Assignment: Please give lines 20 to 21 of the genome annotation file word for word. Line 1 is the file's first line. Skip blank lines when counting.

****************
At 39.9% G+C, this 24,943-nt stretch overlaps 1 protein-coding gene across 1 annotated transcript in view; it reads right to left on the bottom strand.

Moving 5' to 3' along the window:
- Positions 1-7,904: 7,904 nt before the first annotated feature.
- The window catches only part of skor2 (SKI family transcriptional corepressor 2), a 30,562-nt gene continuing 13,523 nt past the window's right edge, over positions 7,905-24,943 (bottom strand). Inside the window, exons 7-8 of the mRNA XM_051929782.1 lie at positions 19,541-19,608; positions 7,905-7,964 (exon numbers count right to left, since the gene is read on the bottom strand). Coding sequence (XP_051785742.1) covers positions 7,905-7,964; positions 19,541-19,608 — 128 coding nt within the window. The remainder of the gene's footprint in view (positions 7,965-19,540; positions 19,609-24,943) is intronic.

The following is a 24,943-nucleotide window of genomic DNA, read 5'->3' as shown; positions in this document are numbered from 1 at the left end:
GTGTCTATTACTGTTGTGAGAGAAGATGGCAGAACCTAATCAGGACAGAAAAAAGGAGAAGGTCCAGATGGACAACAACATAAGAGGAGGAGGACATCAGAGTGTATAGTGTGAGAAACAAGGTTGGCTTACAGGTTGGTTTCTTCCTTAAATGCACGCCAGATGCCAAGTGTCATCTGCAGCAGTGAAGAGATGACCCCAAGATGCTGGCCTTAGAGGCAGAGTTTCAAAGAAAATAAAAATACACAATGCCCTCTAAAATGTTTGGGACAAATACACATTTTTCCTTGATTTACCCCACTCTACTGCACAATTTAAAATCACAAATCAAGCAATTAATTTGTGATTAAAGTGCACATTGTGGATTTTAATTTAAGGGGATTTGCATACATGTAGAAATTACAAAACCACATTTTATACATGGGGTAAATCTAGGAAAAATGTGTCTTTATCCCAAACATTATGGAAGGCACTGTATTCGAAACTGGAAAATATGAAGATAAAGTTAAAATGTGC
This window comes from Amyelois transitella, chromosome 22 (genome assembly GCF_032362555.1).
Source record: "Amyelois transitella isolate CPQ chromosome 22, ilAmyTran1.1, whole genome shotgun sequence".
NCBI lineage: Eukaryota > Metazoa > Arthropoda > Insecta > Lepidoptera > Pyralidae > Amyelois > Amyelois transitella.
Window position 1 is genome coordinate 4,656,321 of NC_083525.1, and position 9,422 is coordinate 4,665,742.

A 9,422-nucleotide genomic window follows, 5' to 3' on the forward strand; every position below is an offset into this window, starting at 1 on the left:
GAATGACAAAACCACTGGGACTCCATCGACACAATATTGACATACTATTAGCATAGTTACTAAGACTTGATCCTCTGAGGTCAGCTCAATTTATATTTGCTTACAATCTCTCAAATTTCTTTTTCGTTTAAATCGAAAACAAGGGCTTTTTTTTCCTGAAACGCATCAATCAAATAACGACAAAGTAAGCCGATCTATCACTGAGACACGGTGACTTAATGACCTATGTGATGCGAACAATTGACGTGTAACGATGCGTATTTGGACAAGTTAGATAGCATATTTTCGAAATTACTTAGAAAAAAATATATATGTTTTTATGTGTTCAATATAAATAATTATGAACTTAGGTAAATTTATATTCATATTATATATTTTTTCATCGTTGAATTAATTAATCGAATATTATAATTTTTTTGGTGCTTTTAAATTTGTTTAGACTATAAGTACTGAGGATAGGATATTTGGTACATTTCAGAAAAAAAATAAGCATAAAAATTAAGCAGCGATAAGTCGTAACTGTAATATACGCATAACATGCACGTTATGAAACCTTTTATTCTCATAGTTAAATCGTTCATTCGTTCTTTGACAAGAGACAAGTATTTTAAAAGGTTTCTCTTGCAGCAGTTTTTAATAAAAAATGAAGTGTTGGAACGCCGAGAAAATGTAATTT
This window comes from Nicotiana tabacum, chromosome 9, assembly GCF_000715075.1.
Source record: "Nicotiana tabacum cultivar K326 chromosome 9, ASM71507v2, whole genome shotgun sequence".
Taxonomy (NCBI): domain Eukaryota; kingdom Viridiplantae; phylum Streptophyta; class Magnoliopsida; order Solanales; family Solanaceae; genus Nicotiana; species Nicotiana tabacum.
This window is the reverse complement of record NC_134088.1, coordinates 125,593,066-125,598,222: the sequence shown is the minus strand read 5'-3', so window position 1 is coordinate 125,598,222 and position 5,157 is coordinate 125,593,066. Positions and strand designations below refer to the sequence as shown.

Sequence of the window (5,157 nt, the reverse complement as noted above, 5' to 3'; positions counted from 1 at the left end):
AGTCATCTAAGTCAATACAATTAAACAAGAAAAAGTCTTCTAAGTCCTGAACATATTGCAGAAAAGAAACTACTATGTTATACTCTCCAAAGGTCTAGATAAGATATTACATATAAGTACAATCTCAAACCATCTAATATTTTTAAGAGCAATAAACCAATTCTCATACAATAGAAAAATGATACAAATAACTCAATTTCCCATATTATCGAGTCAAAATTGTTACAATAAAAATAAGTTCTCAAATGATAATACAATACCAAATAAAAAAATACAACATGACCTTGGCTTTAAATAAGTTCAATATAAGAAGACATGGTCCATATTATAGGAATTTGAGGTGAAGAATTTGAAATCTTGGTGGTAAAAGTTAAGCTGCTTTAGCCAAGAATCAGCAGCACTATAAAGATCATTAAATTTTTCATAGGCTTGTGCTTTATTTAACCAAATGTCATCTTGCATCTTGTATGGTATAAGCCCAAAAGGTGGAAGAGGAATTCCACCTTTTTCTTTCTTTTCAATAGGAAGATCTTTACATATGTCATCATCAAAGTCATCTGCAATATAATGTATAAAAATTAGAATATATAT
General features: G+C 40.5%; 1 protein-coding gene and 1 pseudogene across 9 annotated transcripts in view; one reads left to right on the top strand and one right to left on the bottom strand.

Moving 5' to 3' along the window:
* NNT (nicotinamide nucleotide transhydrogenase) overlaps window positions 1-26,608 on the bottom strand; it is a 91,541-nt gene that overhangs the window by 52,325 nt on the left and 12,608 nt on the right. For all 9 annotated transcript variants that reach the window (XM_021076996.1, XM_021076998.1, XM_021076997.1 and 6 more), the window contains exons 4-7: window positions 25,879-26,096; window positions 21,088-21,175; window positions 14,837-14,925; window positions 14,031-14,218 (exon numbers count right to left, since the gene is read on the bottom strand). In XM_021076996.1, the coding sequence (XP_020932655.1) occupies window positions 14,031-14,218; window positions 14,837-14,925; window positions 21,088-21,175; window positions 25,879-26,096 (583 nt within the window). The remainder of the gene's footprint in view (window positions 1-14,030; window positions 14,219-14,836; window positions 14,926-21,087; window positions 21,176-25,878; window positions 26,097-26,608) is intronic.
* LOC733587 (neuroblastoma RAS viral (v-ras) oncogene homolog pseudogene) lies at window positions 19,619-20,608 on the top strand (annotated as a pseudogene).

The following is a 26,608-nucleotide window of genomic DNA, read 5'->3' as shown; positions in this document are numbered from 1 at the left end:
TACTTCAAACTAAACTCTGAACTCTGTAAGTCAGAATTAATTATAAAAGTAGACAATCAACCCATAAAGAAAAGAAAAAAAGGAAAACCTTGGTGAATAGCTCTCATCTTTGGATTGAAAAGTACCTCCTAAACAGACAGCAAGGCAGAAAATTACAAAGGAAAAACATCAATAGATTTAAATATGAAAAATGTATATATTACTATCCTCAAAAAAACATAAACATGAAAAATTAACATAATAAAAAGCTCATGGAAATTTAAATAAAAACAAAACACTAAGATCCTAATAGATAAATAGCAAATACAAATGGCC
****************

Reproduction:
Moving 5' to 3' along the window:
* NNT (nicotinamide nucleotide transhydrogenase) overlaps window positions 1-26,608 on the bottom strand; it is a 91,541-nt gene that overhangs the window by 52,325 nt on the left and 12,608 nt on the right. For all 9 annotated transcript variants that reach the window (XM_021076996.1, XM_021076998.1, XM_021076997.1 and 6 more), the window contains exons 4-7: window positions 25,879-26,096; window positions 21,088-21,175; window positions 14,837-14,925; window positions 14,031-14,218 (exon numbers count right to left, since the gene is read on the bottom strand). In XM_021076996.1, the coding sequence (XP_020932655.1) occupies window positions 14,031-14,218; window positions 14,837-14,925; window positions 21,088-21,175; window positions 25,879-26,096 (583 nt within the window). The remainder of the gene's footprint in view (window positions 1-14,030; window positions 14,219-14,836; window positions 14,926-21,087; window positions 21,176-25,878; window positions 26,097-26,608) is intronic.